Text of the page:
I’ve always thought insight is best defined as noting something obvious that everyone else overlooked. In the comments of this post about an article by Andrew Hacker and Claudia Dreifus which argued that universities need to return to their core mission of education, ecologist notes a key point:
Education is not, and should not be, the core mission of the university.
The core mission of the university is scholarship. The university is a place in which the creation, transmission, criticism, and development of knowledge is the paramount good. Part of that mission is the transmission of knowledge. Transmission is done by writing (in all the multitude of forms to which that has been generalized by technology), by speaking, by performing, and by educating. So, yes, education is a (important) part of the mission of scholarship, but it is only a part.
We live in a culture in which “scholarship” gets little respect. “Education” sounds so much more useful, although we have all seen what happens when utility becomes linked to education as the core mission of the university. But scholarship is important.
So, do not EVER let someone tell you that education is the core mission of the university, and all this pesky research and writing and scholarship is just a distraction. The true relation between education and the rest of the core mission of the university is much more complex and subtle than that.
Obvious or profound. Maybe both.
I disagree. I agree with the sentiment and I expect Hacker and Dreifus do too. What I have seen is a movement away from the education part of the mission. As faculty are not replaced, classes are lost, yet tuition continues to increase. This amounts to the undergraduate students subsidizing the non-education aspects of the university. No one that I have heard has said that research writing and scholarship is a distraction, so I suggest this is a strawman argument. However, I have seen movement away from the education mission of the university in order to focus on research writing and scholarship or the real potential money making aspects of the business university.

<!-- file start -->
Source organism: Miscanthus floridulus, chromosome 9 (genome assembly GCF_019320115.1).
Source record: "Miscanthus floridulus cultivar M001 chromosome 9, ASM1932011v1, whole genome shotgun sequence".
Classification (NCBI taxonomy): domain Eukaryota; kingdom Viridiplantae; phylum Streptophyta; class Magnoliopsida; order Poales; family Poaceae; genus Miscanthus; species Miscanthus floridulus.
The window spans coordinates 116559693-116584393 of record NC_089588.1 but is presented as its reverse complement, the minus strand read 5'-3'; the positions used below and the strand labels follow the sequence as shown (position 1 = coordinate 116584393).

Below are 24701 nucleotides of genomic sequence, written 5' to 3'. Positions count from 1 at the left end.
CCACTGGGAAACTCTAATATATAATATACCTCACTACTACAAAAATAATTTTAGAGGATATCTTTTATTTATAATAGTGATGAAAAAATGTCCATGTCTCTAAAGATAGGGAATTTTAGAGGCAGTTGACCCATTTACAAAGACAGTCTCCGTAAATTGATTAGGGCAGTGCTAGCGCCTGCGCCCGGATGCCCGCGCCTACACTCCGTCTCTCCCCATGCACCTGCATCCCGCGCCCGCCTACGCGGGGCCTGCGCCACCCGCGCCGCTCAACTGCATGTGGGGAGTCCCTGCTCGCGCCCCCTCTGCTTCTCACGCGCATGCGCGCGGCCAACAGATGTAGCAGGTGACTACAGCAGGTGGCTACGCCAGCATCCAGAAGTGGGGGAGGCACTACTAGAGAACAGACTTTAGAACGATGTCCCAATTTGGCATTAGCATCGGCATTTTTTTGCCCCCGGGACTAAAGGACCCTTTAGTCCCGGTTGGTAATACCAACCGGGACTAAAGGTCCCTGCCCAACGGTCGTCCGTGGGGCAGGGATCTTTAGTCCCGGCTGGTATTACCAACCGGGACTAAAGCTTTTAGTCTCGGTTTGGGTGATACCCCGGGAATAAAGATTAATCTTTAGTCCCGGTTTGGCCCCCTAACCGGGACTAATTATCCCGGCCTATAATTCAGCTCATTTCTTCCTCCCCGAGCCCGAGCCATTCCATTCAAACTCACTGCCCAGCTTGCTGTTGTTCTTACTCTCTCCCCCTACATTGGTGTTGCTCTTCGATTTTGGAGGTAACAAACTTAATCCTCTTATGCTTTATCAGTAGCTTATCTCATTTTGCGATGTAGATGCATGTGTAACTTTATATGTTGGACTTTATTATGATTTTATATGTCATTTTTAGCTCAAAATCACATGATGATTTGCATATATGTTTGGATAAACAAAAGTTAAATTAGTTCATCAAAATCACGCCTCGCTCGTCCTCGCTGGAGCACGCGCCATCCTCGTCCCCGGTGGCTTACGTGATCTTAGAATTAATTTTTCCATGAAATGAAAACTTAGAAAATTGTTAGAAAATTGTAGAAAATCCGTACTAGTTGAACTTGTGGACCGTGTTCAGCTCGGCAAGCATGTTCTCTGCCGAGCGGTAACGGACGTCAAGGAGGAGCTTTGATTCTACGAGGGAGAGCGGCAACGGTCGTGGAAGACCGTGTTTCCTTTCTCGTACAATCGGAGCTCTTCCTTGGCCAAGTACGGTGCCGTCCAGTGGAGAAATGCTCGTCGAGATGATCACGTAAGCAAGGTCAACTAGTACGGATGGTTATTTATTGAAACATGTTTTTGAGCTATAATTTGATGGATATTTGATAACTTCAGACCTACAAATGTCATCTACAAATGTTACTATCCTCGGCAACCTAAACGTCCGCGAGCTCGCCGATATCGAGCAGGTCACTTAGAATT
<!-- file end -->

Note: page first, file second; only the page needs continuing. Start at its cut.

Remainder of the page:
Arguably, also the maintenance of knowledge. Remember, at many universities “librarian” ranks above associate professor.
And there is a corresponding function for “making knowledge more accessible” that I think goes beyond ‘transmission’.
But then we need a far smaller academic industry. If you want to be sponsored research move to a government/industrial lab model which solves the slave labor (grad student) and over population model (to many phd’s for jobs available). Humanities and the arts might be supported at a few places in the US then, as without teaching most of the research is of little to no practical use.
I don’t see studies cited here, only impressions and anecdotes, and according to D. C. Sessions’ convincing analysis valid studies are impossible because of the fungibility of money and the keen competition for funds. And “purpose” is a personal thing, right, where facts can be the same for two persons but each has his own “purpose.” So the U has a purpose that only you and a select few know of? Not likely. More likely, many purposes, many universities.
This topic in its broader meanings was covered thoroughly many years ago by Mr. T. H. Huxley, Mr. Matthew Arnold, and Cardinal John Henry Newman and published in the public forum of their writings.